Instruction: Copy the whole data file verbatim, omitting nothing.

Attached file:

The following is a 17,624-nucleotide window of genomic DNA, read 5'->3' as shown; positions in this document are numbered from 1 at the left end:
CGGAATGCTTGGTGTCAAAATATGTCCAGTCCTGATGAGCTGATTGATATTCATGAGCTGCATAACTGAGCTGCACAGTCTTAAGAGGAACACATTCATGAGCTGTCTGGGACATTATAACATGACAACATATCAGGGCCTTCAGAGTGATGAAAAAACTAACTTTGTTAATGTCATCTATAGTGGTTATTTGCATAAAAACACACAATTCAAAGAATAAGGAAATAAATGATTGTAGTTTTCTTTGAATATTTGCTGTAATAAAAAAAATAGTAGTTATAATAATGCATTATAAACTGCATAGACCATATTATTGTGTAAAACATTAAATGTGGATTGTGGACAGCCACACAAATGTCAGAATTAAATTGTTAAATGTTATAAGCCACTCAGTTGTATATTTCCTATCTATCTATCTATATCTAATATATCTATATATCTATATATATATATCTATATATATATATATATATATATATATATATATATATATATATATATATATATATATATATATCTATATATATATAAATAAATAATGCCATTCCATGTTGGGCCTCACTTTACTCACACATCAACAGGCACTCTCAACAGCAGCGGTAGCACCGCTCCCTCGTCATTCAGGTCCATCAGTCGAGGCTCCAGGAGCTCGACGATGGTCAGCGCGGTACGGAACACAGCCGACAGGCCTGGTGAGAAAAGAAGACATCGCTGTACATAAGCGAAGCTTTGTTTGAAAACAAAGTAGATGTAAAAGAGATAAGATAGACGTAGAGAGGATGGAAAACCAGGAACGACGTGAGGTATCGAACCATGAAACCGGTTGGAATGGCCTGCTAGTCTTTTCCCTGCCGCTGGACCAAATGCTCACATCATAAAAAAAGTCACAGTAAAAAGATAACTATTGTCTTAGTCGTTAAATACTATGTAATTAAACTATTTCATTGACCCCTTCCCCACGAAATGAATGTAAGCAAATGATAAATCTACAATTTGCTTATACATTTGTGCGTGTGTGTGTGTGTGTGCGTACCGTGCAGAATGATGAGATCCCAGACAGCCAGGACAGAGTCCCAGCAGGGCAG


The following is a 17,624-nucleotide window of genomic DNA, read 5'->3' as shown; positions in this document are numbered from 1 at the left end:
CGGAATGCTTGGTGTCAAAATATGTCCAGTCCTGATGAGCTGATTGATATTCATGAGCTGCATAACTGAGCTGCACAGTCTTAAGAGGAACACATTCATGAGCTGTCTGGGACATTATAACATGACAACATATCAGGGCCTTCAGAGTGATGAAAAAACTAACTTTGTTAATGTCATCTATAGTGGTTATTTGCATAAAAACACACAATTCAAAGAATAAGGAAATAAATGATTGTAGTTTTCTTTGAATATTTGCTGTAATAAAAAAAATAGTAGTTATAATAATGCATTATAAACTGCATAGACCATATTATTGTGTAAAACATTAAATGTGGATTGTGGACAGCCACACAAATGTCAGAATTAAATTGTTAAATGTTATAAGCCACTCAGTTGTATATTTCCTATCTATCTATCTATATCTAATATATCTATATATCTATATATATATATCTATATATATATATATATATATATATATATATATATATATATATATATATATATATATATATATCTATATATATATAAATAAATAATGCCATTCCATGTTGGGCCTCACTTTACTCACACATCAACAGGCACTCTCAACAGCAGCGGTAGCACCGCTCCCTCGTCATTCAGGTCCATCAGTCGAGGCTCCAGGAGCTCGACGATGGTCAGCGCGGTACGGAACACAGCCGACAGGCCTGGTGAGAAAAGAAGACATCGCTGTACATAAGCGAAGCTTTGTTTGAAAACAAAGTAGATGTAAAAGAGATAAGATAGACGTAGAGAGGATGGAAAACCAGGAACGACGTGAGGTATCGAACCATGAAACCGGTTGGAATGGCCTGCTAGTCTTTTCCCTGCCGCTGGACCAAATGCTCACATCATAAAAAAAGTCACAGTAAAAAGATAACTATTGTCTTAGTCGTTAAATACTATGTAATTAAACTATTTCATTGACCCCTTCCCCACGAAATGAATGTAAGCAAATGATAAATCTACAATTTGCTTATACATTTGTGCGTGTGTGTGTGTGTGTGCGTACCGTGCAGAATGATGAGATCCCAGACAGCCAGGACAGAGTCCCAGCAGGGCAG